As we await the final numbers for the 2019 Open Enrollment through HealthCare.gov, it’s important to put this year’s figures into the proper context. Given stable prices, more issuers, more uninsured people, and the availability of ultra low cost $0 bronze plans, we should have seen modest growth this year at the very least. But in practice we faced severe headwinds because of a number of decisions made by the Trump administrations, as well as the calamitous Texas ruling on the eve of the final day of enrollment.
- Healthy Marketplaces, Stable Premiums: The marketplaces remained healthy this year, with new insurers offering coverage in 608 counties. In addition, premiums, on average, were stable. According to the Kaiser Family Foundation, average premiums for lowest cost plans actually decreased slightly across all medal levels. According to a recent Department of Health and Human Services analysis, 8 out of 10 people shopping at HealthCare.gov can qualify for a plan that costs less than $75 each month.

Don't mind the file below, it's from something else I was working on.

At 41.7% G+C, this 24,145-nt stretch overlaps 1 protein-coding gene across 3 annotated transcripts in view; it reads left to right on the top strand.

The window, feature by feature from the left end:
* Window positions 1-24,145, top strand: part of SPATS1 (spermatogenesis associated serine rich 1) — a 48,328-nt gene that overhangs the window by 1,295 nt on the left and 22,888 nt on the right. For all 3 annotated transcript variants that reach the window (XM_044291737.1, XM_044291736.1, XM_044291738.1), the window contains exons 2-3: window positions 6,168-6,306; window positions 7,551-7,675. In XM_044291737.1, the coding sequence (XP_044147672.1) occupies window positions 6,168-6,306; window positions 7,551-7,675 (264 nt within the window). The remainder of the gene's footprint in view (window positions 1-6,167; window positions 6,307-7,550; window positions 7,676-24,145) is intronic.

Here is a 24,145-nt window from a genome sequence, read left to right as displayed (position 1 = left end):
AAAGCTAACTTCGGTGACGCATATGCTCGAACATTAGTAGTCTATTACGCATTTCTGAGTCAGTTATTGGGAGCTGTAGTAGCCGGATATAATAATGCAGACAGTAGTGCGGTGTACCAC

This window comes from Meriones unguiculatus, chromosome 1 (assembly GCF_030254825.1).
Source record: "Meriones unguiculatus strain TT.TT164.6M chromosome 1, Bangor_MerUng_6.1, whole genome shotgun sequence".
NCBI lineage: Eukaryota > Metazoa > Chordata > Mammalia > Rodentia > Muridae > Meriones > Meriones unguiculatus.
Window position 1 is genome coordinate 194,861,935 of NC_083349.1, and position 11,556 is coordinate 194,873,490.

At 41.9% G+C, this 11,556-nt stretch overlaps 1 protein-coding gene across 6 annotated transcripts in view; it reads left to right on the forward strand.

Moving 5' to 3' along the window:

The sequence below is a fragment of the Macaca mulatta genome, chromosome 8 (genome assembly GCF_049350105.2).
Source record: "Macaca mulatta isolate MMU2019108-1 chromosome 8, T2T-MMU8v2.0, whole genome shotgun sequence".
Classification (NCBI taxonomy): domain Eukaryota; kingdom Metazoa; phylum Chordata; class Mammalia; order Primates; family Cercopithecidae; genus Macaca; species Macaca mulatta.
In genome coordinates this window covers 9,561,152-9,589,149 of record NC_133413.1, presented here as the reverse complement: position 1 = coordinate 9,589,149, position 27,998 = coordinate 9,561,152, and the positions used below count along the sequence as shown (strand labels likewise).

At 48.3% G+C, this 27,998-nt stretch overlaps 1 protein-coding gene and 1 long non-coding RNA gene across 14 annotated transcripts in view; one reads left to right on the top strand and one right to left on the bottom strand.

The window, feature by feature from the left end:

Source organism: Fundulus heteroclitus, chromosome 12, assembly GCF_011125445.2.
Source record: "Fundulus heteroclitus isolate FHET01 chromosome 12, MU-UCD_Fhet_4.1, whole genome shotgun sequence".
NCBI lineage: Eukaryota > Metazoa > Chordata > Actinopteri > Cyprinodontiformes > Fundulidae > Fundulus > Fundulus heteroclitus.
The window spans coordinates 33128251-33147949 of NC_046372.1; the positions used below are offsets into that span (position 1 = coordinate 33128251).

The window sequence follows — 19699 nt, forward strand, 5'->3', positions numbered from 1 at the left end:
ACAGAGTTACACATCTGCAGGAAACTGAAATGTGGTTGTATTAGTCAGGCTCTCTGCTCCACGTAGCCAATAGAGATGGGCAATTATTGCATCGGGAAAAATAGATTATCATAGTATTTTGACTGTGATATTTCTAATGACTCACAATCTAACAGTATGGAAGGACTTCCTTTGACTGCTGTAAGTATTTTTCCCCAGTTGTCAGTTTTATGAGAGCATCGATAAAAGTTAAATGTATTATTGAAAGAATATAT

- Wide Availability of Zero-Dollar Plans: This year, zero-dollar bronze plans were available in 33 of 39 HealthCare.gov states. Avalere released an analysis that found 95 percent of counties with exchanges operated by HealthCare.gov have free plan options for low-income users.The Kaiser Family Foundation estimates that 4.2 million uninsured people, including about a million in Texas and more than 620,000 in Florida, could obtain comprehensive coverage for free.
- In fact, in 2 out of 3 counties in America a 40-year-old making $25,000/year could’ve found a bronze plan with monthly premiums of zero dollars.
- Zero-dollar gold plans were also much more widely available this year. 40-year-old individual making $25,000 can find a gold plan with zero dollar premiums in 153 counties this year, compared to only 33 counties last year.
- Increase in the Number of Uninsured: While it’s definitely not a positive trend, more uninsured people creates a larger market of potential enrollees. According to the Kaiser Family Foundation, the number of people without health coverage increased by 700,000 in 2017 — the first time such an increase had been recorded since the passage of the Affordable Care Act.